It seems obvious we need to start placing more value on all victims of violence, abuse and homicide in our Province before we can ever start climbing out of our dismal abyss.

I understand racism can be a difficult topic for conversation.

Domestic violence needn’t be….


  1. I am aware of the unbiased police solving of missing and murdered people!! I believe you missed my point!! But somehow, I am not surprised!!

  2. Baloney!! And I am so sick and tired of so much emphasis being put on one darn race!! THAT alone is racism AND discrimination!!!!!

  3. I KNOW what Domestic Violence is!! And I have experienced near death and have seen others who are NOT aboriginal go through the same thing!! Too damn bad you did not have as much compassion and understanding for those who go through hell even at the hands of an Aboriginal!! And yes you are biased!! Think about it!!!!!

  4. James G Jewell

    Yes Glen, I do care…

    Missing & Murdered non-Indigenous people is not a highly publicized or political issue.

    I will answer you the same way I answer the people who claim the Police don’t care about the murders of Indigenous people..

    Look no further than the stats..

    In Winnipeg, the Police solve 90% of ALL homicides…they don’t pick and choose what victims they search for justice for. All murder cases are investigated with the same tenacity and commitment.

    Thats the truth.

    The numbers don’t lie.

    Thank you for your comment.

  5. Biased? Yes you are!! Because many of us White/Aryan and other non Aboriginal women have experienced domestic violence but are NOT recognized the same!! Many of us go missing/murdered because of it!! But do you or some Aboriginals care????

  6. Biased? Yes!!

  7. James G Jewell


    The article was about Domestic Violence and the fact that the press, Aboriginal Leaders and politicians want to ignore the fact that most Aboriginal women are killed by Aboriginal men.

    But that doesn’t stop the calls for a National Inquiry into the killings.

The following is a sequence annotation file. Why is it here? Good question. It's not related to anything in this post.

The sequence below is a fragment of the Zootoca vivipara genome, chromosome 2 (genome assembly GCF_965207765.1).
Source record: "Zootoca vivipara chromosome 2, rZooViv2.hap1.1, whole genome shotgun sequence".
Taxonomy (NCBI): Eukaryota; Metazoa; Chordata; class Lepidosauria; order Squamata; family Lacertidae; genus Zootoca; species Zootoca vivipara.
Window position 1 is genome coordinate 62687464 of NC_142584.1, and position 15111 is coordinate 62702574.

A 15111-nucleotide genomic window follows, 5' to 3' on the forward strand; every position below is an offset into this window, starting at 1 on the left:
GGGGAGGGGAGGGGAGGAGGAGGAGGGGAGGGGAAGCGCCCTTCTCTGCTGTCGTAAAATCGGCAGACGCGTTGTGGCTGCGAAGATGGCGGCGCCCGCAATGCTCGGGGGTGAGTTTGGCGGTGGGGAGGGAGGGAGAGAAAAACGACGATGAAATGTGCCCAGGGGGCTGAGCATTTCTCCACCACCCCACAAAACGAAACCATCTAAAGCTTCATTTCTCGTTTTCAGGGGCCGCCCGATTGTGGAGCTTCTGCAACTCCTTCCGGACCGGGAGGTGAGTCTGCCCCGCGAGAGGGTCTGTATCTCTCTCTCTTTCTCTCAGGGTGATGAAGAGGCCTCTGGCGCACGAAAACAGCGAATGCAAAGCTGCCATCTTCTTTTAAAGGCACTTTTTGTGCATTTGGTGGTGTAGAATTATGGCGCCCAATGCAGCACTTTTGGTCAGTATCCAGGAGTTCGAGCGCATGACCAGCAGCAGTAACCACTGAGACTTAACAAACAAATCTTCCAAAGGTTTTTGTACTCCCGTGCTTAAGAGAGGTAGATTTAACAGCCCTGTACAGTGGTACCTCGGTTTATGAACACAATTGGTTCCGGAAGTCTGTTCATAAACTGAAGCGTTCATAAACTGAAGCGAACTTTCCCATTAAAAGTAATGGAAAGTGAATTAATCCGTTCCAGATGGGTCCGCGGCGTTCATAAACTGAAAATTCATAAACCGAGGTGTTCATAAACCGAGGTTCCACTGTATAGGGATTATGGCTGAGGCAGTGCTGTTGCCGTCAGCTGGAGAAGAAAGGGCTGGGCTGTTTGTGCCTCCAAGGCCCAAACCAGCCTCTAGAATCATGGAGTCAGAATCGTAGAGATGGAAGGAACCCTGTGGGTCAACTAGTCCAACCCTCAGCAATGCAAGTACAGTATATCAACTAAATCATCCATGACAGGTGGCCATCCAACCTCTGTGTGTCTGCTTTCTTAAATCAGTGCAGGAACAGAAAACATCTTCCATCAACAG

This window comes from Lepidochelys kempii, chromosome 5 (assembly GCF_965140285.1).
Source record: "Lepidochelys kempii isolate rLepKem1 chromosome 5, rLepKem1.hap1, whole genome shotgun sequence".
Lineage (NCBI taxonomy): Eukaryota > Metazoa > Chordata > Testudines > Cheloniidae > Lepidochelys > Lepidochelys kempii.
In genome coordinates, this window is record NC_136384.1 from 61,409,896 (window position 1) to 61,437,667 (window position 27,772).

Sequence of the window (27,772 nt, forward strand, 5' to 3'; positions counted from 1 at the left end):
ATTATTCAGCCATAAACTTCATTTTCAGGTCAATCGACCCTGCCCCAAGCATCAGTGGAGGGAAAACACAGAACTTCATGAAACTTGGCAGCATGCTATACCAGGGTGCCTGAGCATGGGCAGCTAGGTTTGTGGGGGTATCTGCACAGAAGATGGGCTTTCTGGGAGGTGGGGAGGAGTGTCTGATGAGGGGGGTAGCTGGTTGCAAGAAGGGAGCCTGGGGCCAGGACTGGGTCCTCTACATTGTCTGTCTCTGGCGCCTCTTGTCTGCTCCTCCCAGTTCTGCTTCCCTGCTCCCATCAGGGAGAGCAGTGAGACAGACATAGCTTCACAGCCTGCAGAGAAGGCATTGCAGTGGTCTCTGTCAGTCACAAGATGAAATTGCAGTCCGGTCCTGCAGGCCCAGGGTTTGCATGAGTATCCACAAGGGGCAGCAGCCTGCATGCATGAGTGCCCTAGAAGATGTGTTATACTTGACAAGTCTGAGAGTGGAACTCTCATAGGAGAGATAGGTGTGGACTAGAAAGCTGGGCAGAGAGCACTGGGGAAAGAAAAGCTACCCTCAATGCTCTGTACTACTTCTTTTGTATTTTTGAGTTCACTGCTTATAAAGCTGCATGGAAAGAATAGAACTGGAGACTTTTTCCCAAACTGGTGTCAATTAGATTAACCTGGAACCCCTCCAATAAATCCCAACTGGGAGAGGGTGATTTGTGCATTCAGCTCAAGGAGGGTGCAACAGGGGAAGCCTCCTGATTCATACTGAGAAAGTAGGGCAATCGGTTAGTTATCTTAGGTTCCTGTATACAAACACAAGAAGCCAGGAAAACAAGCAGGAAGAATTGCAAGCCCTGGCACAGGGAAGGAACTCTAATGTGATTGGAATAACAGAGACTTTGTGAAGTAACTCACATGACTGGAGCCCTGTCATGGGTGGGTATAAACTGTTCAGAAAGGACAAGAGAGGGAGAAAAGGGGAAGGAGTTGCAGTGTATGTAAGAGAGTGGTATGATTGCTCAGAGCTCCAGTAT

I make the point, “It seems obvious we need to start placing more value on all victims of violence, abuse and homicide in our Province before we can ever start climbing out of our dismal abyss.”

    I don’t get how can you suggest I have a biased perspective.

  8. I guess you have never lost a loved one to an Aboriginal!! I think you need to get educated and live in some of those places that I have lived and worked in also get your stats on how many non Aboriginal men women and children are or go missing and or murdered every day!! You sound so biased!!!!

  9. Sounds very discriminative and not in line with stats.

  10. James G Jewell


    Precisely….thank you for sharing this.

  11. James G Jewell


    The article focuses on violence against Aboriginal women and the reluctance for people to acknowledge the serious impact of domestic violence in the deaths of Indigenous women.

    Violence against all women is clearly a concern but no one can argue that violence against Indigenous women is a much more serious problem given the fact they are grossly over-represented as victims of violent crime.

    Thank you for commenting.

  12. Well how many Non Aboriginal women are killed and NOT publicized or do they count??